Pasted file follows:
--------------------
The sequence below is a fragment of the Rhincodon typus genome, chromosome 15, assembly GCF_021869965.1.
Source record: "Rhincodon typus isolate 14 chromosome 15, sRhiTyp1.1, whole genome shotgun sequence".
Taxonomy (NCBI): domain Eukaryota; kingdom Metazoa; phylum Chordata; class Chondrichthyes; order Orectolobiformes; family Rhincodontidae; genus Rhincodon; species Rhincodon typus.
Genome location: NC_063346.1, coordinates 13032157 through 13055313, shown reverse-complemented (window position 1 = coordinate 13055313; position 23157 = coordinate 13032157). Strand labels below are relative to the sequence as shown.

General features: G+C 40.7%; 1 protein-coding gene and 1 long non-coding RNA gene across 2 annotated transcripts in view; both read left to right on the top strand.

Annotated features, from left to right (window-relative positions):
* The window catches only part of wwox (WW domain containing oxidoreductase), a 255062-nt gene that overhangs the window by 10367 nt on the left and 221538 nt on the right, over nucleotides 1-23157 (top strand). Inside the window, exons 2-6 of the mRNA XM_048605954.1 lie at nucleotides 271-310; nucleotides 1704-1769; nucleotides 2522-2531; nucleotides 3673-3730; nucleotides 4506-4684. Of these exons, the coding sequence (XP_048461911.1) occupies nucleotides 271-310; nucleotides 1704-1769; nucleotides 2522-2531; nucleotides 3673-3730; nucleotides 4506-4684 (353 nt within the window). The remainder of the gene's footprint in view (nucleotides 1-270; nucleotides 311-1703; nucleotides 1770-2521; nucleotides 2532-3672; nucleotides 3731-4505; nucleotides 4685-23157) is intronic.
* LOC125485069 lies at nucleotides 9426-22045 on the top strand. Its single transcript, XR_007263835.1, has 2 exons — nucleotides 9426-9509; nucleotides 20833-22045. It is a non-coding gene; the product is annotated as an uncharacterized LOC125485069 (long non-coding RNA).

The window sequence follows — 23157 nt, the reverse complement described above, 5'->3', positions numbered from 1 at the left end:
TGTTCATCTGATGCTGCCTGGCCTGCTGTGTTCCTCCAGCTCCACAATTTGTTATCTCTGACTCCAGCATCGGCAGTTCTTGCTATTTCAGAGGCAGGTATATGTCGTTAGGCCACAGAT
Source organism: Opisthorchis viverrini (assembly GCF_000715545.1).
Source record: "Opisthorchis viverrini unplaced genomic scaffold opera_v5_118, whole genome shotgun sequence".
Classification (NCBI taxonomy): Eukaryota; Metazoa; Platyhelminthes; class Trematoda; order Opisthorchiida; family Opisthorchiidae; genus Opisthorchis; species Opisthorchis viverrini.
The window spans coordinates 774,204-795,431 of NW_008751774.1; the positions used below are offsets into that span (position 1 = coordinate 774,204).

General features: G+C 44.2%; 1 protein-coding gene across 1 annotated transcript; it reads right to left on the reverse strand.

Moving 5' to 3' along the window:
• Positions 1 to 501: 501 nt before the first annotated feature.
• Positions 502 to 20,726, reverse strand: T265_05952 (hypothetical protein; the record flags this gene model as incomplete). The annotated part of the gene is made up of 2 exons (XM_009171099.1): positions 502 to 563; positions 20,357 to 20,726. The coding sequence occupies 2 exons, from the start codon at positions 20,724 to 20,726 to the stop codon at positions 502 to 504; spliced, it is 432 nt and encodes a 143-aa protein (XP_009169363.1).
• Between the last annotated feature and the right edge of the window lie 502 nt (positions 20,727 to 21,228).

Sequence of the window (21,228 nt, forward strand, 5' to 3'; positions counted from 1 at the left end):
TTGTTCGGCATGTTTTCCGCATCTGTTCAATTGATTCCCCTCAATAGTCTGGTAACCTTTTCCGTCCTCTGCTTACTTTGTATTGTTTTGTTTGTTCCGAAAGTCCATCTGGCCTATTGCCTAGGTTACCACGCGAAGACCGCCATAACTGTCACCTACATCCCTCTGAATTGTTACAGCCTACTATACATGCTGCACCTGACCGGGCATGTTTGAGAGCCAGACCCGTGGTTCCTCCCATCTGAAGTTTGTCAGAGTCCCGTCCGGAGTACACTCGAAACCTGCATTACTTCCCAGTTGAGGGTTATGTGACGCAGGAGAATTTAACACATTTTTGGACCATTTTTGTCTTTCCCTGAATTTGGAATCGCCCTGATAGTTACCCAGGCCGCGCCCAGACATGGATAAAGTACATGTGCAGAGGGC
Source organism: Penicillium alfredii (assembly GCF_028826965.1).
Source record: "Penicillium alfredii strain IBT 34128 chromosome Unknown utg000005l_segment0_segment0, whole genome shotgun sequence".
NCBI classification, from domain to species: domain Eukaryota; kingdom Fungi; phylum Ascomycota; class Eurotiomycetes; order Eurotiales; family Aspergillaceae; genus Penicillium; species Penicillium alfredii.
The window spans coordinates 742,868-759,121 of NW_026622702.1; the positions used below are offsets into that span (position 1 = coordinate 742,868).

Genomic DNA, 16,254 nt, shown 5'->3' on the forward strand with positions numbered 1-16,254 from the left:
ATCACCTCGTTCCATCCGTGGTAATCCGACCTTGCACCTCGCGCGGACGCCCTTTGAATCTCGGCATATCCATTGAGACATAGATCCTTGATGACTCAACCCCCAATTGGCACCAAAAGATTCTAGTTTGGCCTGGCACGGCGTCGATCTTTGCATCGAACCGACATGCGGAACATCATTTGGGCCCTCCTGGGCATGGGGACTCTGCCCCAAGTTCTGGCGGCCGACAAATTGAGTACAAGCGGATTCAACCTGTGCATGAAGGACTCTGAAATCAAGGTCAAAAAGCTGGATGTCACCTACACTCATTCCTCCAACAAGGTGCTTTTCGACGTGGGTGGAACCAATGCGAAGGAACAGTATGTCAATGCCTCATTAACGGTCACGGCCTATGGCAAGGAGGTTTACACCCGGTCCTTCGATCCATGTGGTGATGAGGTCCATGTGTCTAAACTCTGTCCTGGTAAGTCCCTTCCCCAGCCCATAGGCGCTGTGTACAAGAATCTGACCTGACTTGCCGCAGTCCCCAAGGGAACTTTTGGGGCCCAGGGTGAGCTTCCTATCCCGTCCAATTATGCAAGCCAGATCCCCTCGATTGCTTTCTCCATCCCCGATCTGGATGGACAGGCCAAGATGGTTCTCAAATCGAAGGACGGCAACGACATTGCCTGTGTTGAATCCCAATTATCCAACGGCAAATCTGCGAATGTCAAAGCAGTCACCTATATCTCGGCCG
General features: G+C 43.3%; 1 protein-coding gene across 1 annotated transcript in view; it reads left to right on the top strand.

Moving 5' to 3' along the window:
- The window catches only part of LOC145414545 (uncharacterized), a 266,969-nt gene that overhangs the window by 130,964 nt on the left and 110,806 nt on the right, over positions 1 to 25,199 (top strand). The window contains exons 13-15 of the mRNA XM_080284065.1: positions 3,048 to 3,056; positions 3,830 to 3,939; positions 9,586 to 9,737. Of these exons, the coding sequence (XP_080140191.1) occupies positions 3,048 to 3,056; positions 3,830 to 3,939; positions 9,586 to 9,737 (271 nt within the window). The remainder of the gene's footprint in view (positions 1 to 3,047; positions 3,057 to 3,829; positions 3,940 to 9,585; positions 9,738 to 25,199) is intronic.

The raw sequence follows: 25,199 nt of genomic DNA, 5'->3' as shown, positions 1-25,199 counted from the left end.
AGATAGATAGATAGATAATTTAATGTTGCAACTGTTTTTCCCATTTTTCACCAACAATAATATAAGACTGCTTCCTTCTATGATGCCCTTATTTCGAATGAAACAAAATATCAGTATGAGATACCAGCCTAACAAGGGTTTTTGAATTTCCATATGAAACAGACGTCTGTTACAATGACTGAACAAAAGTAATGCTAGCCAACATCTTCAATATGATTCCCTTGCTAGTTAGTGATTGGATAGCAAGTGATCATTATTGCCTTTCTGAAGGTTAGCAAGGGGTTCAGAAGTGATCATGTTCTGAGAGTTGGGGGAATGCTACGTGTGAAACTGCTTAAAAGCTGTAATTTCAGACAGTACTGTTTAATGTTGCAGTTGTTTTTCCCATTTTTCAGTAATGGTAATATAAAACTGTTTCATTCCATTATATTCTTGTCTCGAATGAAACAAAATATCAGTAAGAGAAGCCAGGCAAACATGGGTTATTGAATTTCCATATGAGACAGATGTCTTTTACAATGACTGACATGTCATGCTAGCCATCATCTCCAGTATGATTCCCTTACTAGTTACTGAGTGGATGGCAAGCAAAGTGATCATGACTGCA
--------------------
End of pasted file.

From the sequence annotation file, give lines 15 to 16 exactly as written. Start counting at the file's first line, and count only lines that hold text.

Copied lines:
General features: G+C 44.2%; 1 protein-coding gene across 1 annotated transcript; it reads right to left on the reverse strand.

Moving 5' to 3' along the window: